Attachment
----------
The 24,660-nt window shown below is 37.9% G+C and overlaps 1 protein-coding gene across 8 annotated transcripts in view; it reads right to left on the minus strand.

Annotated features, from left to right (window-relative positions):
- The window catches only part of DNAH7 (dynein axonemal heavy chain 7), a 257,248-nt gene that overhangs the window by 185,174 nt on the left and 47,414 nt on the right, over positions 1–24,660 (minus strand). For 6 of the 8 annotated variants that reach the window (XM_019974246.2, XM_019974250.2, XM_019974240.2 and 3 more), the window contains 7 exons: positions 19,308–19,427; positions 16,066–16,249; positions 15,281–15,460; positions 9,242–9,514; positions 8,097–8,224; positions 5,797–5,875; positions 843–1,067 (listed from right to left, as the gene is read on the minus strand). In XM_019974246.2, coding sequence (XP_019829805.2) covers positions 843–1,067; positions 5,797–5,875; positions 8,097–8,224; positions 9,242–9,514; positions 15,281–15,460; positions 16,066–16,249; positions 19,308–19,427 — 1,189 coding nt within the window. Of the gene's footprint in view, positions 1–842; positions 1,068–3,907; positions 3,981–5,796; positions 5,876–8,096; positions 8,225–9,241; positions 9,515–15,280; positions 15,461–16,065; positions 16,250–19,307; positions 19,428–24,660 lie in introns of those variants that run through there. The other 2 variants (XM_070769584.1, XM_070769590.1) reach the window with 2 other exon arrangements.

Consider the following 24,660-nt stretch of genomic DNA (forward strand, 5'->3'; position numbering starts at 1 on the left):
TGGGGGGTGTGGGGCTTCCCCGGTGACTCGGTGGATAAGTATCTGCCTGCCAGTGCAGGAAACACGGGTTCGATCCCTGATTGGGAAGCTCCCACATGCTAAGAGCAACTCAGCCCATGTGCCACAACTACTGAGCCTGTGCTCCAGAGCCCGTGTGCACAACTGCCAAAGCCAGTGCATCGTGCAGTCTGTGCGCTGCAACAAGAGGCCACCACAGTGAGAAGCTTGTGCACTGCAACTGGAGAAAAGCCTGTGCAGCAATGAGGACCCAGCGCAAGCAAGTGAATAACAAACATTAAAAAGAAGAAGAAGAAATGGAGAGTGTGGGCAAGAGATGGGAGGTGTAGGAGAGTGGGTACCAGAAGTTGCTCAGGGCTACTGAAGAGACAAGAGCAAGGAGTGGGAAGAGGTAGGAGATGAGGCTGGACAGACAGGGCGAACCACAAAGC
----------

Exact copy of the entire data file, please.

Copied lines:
The 24,660-nt window shown below is 37.9% G+C and overlaps 1 protein-coding gene across 8 annotated transcripts in view; it reads right to left on the minus strand.

Annotated features, from left to right (window-relative positions):
- The window catches only part of DNAH7 (dynein axonemal heavy chain 7), a 257,248-nt gene that overhangs the window by 185,174 nt on the left and 47,414 nt on the right, over positions 1–24,660 (minus strand). For 6 of the 8 annotated variants that reach the window (XM_019974246.2, XM_019974250.2, XM_019974240.2 and 3 more), the window contains 7 exons: positions 19,308–19,427; positions 16,066–16,249; positions 15,281–15,460; positions 9,242–9,514; positions 8,097–8,224; positions 5,797–5,875; positions 843–1,067 (listed from right to left, as the gene is read on the minus strand). In XM_019974246.2, coding sequence (XP_019829805.2) covers positions 843–1,067; positions 5,797–5,875; positions 8,097–8,224; positions 9,242–9,514; positions 15,281–15,460; positions 16,066–16,249; positions 19,308–19,427 — 1,189 coding nt within the window. Of the gene's footprint in view, positions 1–842; positions 1,068–3,907; positions 3,981–5,796; positions 5,876–8,096; positions 8,225–9,241; positions 9,515–15,280; positions 15,461–16,065; positions 16,250–19,307; positions 19,428–24,660 lie in introns of those variants that run through there. The other 2 variants (XM_070769584.1, XM_070769590.1) reach the window with 2 other exon arrangements.

Consider the following 24,660-nt stretch of genomic DNA (forward strand, 5'->3'; position numbering starts at 1 on the left):
TGGGGGGTGTGGGGCTTCCCCGGTGACTCGGTGGATAAGTATCTGCCTGCCAGTGCAGGAAACACGGGTTCGATCCCTGATTGGGAAGCTCCCACATGCTAAGAGCAACTCAGCCCATGTGCCACAACTACTGAGCCTGTGCTCCAGAGCCCGTGTGCACAACTGCCAAAGCCAGTGCATCGTGCAGTCTGTGCGCTGCAACAAGAGGCCACCACAGTGAGAAGCTTGTGCACTGCAACTGGAGAAAAGCCTGTGCAGCAATGAGGACCCAGCGCAAGCAAGTGAATAACAAACATTAAAAAGAAGAAGAAGAAATGGAGAGTGTGGGCAAGAGATGGGAGGTGTAGGAGAGTGGGTACCAGAAGTTGCTCAGGGCTACTGAAGAGACAAGAGCAAGGAGTGGGAAGAGGTAGGAGATGAGGCTGGACAGACAGGGCGAACCACAAAGC